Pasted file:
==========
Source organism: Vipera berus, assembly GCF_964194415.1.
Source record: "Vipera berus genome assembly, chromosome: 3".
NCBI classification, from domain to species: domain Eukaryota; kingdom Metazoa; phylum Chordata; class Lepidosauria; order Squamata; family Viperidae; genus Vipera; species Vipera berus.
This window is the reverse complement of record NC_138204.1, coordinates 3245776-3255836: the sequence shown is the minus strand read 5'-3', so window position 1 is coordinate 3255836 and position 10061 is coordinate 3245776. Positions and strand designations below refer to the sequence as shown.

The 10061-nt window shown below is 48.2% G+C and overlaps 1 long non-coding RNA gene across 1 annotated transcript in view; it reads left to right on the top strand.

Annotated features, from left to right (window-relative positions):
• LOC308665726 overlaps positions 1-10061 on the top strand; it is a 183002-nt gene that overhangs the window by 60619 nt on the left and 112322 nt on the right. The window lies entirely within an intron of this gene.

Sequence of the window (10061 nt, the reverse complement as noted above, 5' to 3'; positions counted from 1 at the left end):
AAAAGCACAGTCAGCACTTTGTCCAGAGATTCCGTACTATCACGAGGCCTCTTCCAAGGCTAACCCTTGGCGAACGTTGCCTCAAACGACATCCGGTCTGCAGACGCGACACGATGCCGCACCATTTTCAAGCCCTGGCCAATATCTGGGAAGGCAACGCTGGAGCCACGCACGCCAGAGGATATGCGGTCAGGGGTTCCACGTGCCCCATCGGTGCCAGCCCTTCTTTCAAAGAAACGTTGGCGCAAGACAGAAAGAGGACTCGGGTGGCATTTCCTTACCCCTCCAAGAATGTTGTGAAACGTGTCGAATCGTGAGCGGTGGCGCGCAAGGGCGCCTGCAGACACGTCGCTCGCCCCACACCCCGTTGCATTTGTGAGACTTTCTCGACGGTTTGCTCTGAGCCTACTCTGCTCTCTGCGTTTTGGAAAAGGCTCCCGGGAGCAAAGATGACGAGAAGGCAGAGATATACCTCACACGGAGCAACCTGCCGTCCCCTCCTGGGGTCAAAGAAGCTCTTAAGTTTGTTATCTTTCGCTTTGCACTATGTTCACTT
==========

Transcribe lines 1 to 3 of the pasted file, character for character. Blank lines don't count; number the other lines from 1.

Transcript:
Source organism: Vipera berus, assembly GCF_964194415.1.
Source record: "Vipera berus genome assembly, chromosome: 3".
NCBI classification, from domain to species: domain Eukaryota; kingdom Metazoa; phylum Chordata; class Lepidosauria; order Squamata; family Viperidae; genus Vipera; species Vipera berus.